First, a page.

What’s in Your Freezer?

Forget the wallet. There’s nothing in there but club cards to stores I frequent. What’s in the freezer is a much more interesting topic.

Certain current and former colleagues will recall a Christmas party at our house at which we revealed little freezer bags filled with skinned squirrels, frozen in all their scrawny nakedness. The ensuing conversation revolved around all the staff members who had ever eaten squirrel. Based on the number of people who had eaten squirrel, one would not have thought that we were advanced degreed educators living a mere hour from the sophistication of Washington D.C.

In our defense, I must say that those squirrels ended up in a very tasty French recipe,soaked for three days in cognac. Ok, I personally couldn’t eat the meat,having watched the squirrels splayed on the ping pong table being skinned, but it was quite a flavorful stew.

Then there was our (third) daughter’s wedding where the groom had to be warned not to open the green trash bag in the mancave freezer. It contained a decapitated deer head, with antlers of course, awaiting a trip to the taxidermist. The deer, in all it’s taxidermied glory, now watches over football games wearing a Raven’s cap. The freezer is currently available for things like ice cubes.

My niece’s husband recently got a deer with a very nice rack on it and he wondered if he could store the head in our freezer. Ha ha, no. John suggested he put it in his father-in-law/my brother’s freezer. I’m guessing that went well…I haven’t heard yelling from my brother yet.

Our currant unorthodox freezer arrangement involves bee hives. Bee hives can not just sit around in the mud room. Critters like them. Ants, for starters. And wax moths, for keeps. After spinning the honey in July, the honey box sat in the mud room for a little while. To ensure that no unauthorized squatters had taken up residence, Mr. Beekeeper put the frames on ice. A little time locked in the freezer will kill off unwanted pests.

The difference between freezer storage versus fridge storage is that stuff can stay in the freezer indefinitely. It might get freezer burn, but it doesn’t get moldy or liquefy and drip into every inaccessible crevice. It sits there gathering ice crystals until you have to make room for something else. It may be inedible, but it doesn’t smell bad. Hey, my mom used to put garbage in the freezer so it wouldn’t stink up the trash.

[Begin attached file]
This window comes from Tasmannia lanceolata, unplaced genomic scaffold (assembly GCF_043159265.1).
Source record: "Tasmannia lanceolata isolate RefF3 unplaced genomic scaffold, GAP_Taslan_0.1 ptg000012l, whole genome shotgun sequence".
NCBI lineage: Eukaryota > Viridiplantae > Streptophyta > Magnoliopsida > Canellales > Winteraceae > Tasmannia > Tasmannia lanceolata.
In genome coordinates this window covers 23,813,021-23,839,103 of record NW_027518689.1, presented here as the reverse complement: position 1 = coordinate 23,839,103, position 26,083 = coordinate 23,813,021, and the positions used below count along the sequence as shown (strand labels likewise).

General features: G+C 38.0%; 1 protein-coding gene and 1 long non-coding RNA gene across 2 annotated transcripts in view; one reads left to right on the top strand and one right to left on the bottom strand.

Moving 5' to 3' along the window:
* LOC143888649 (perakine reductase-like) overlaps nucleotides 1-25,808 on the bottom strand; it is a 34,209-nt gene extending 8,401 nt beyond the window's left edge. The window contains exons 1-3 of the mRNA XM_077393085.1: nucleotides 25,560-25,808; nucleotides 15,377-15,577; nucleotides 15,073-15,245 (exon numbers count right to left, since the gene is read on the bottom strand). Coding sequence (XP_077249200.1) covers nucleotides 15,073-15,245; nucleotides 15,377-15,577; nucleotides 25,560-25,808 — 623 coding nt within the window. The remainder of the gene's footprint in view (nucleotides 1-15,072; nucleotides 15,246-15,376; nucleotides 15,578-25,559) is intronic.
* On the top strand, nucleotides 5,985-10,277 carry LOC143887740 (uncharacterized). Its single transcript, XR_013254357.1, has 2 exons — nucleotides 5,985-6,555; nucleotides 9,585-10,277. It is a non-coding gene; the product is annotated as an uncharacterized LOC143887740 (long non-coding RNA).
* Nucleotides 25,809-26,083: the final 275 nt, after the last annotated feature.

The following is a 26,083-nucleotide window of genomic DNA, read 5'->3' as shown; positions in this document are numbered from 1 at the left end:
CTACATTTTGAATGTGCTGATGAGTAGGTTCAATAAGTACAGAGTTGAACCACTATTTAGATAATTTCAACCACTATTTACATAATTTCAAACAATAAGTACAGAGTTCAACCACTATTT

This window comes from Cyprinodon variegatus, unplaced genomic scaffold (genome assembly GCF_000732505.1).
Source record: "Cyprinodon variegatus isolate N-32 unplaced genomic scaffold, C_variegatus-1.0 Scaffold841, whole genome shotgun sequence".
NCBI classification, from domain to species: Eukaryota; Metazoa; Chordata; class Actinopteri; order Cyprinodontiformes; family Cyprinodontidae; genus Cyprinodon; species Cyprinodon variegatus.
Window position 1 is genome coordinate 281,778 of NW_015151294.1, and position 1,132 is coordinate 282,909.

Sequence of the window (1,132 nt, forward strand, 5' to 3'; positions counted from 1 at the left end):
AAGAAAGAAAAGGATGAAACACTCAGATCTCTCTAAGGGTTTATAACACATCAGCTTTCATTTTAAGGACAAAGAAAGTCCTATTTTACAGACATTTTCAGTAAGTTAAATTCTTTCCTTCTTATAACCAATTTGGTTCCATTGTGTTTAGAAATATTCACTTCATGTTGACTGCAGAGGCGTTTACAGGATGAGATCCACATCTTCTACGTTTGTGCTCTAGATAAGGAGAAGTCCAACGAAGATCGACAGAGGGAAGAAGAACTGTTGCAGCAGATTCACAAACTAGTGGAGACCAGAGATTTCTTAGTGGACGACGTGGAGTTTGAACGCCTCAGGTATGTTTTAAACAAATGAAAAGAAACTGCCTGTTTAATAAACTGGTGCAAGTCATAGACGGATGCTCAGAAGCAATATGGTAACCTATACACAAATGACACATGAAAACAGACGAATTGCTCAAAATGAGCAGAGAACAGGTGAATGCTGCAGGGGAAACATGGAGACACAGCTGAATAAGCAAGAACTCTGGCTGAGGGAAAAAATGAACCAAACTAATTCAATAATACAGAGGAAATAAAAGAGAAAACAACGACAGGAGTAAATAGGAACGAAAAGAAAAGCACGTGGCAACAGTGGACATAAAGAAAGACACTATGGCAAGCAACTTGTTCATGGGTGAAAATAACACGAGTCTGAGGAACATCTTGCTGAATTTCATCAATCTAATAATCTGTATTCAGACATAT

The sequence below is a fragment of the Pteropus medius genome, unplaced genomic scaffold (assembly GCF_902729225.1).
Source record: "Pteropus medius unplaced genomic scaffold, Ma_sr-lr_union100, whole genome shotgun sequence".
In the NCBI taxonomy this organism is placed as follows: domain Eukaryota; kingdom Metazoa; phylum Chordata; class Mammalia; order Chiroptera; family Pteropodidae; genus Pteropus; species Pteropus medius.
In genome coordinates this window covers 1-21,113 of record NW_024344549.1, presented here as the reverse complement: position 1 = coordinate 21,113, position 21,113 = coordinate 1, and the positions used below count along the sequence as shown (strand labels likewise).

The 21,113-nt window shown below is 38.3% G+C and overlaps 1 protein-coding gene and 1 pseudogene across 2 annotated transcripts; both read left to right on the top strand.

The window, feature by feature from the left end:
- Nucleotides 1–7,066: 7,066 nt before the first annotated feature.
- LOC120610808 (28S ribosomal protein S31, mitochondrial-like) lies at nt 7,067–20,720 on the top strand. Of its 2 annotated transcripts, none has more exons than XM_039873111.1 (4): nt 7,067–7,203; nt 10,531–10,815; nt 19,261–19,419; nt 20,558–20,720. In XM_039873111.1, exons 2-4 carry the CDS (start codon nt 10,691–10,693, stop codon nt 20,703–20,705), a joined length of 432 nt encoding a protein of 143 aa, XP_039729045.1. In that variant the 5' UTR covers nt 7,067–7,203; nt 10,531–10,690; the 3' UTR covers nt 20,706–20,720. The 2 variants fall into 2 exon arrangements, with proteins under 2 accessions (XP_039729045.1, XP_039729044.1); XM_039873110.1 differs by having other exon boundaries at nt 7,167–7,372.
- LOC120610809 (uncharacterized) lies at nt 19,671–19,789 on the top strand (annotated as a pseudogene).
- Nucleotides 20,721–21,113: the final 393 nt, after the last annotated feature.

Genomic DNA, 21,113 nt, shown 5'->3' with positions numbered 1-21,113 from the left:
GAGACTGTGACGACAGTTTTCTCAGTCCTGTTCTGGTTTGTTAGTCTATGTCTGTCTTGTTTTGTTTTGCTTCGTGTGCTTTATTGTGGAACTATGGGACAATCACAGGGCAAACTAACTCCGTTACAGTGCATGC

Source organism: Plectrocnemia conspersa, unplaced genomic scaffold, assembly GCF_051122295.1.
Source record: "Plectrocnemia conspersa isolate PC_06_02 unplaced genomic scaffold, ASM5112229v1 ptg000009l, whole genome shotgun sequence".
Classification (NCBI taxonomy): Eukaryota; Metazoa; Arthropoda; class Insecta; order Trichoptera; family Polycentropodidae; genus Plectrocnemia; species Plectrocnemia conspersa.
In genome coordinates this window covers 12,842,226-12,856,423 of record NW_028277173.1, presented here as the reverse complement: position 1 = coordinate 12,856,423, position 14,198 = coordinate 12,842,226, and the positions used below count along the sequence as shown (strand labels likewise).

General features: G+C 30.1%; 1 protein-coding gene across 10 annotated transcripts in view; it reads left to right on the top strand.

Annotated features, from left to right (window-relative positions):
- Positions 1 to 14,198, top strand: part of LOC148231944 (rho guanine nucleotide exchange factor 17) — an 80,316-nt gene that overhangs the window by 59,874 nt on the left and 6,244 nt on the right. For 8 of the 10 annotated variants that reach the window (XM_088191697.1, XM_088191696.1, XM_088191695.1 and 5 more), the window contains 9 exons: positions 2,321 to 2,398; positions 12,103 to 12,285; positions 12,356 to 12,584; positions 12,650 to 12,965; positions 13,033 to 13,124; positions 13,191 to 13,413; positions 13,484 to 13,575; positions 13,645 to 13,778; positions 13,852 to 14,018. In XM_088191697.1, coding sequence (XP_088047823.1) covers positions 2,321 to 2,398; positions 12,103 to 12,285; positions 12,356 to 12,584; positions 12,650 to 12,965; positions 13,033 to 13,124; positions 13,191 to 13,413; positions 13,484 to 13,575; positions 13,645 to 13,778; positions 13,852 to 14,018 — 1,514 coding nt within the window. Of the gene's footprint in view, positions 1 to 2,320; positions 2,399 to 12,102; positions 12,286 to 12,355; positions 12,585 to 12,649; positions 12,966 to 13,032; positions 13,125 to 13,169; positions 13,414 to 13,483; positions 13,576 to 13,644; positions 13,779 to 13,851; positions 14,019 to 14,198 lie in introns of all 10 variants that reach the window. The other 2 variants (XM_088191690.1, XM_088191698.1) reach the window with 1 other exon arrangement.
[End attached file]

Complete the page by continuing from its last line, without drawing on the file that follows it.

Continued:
The current batch of hive frames will be ousted soon. We have a dead hive whose hive box has been taken over by wax moths that need to die. Freezer as execution chamber. Some people store dead stuff in the freezer till trash night. Others store stuff in the freezer to kill it off.

So what’s in your freezer? And don’t tell me it is full of apple pies and peach cake. I will believe you but I will be bored.

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Gobble, gobble

This part of Maywood is photo-enforced!  Thanks to Tim McQuaid for these photos.

This part of Maywood is photo-enforced! Thanks to Tim McQuaid for these photos.

There’s more gobbling going on at Maywood than just me eating up the Easter candy. It’s turkey hunting season. For the first time, Maywood Man is taking on the turkey.

We’ve lived here for…gulp…twenty years and the first turkey John saw was last year. I was dumbfounded when I saw a couple of wild turkeys a few years ago, and my father-in-law was the next to see one. But they have been scarce.

Well, they are shy and have excellent vision, so they are likely to see us first and avoid us. Usually our turkey sightings have been from inside the house. That’s where I was when I saw our dog chase after a turkey, who charged down our driveway like it was an airstrip and took off with great lumbering wingflaps over the trees. It was amazing, like watching an ostrich fly.

Maywood Man has been getting up in the wee pre-dawn hours to call in the turkey. His turkey caller (a disc scraped with a wooden stick) sounds not unlike nails on a blackboard…or certain family members when they get squawking. The annoying sound is supposedly a real come-on for the Toms. They come toward the screeching in search of a mate. Again, not unlike certain family members. He almost got one..a turkey, that is. The young male came walking right toward him. Fifteen feet away, Maywood Man aimed (sort of) and missed.

photo by Tim McQuaid's field camera at Maywood

photo by Tim McQuaid’s field camera at Maywood

A few days later, a turkey sauntered across the top of the driveway while we were grilling dinner. Clearly taunting us. We were chatting with Tim, one of the hunters who had stopped by to change the batteries on his field camera. This was Tim’s first glimpse of a turkey at our place. That is, until he got home and viewed the pictures on the field camera. The corn he had set out for the deer turned into a gathering spot for a few gobblers.

A certain family member who shall remain unnamed wondered how a camera strapped to a tree could get such great photos.
“It’s a motion activated camera.”

“Yeah, but the birds are so well centered in the photos.”

“It’s a motion activated camera.  It takes a picture when something is in the viewfinder.”  It took awhile for that to sink in to her turkey brain.  Nevertheless, she has a point.  The camera on a tree took some pretty good pictures.

No bird to cook on the grill yet. In the meantime, I’m rather stuffed myself from MarySue Easter Eggs.

Turkey selfie.  But the photo is  courtesy of Tim McQuaid & his field cameral.

Turkey selfie. But the photo is courtesy of Tim McQuaid & his field camera.